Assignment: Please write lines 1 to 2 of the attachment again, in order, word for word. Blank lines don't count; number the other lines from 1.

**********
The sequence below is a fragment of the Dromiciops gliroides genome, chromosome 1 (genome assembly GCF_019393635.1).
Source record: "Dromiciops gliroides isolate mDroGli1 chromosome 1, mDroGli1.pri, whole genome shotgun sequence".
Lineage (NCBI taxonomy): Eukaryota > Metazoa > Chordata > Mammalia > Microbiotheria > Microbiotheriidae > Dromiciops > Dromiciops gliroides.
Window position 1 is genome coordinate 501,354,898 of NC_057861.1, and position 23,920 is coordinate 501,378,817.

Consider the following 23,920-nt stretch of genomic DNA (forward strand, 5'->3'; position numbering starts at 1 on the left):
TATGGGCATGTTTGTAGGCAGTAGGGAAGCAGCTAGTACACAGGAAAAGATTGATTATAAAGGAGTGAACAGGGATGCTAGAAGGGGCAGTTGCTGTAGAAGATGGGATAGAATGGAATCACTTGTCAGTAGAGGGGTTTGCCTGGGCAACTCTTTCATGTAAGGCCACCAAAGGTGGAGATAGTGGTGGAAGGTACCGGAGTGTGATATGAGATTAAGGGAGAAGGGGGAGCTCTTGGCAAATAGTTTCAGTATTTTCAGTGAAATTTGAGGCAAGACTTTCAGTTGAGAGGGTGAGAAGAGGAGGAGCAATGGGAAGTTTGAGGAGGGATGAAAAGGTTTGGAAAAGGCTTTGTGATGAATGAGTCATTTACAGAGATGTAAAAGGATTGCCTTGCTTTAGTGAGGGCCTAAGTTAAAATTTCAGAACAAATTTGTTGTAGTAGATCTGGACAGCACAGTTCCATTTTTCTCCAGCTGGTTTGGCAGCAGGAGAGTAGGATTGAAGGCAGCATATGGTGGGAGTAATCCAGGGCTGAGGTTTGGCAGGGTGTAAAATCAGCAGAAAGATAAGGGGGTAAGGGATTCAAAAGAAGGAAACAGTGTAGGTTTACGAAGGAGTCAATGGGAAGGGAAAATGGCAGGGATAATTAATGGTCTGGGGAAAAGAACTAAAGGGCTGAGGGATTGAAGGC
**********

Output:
The sequence below is a fragment of the Dromiciops gliroides genome, chromosome 1 (genome assembly GCF_019393635.1).
Source record: "Dromiciops gliroides isolate mDroGli1 chromosome 1, mDroGli1.pri, whole genome shotgun sequence".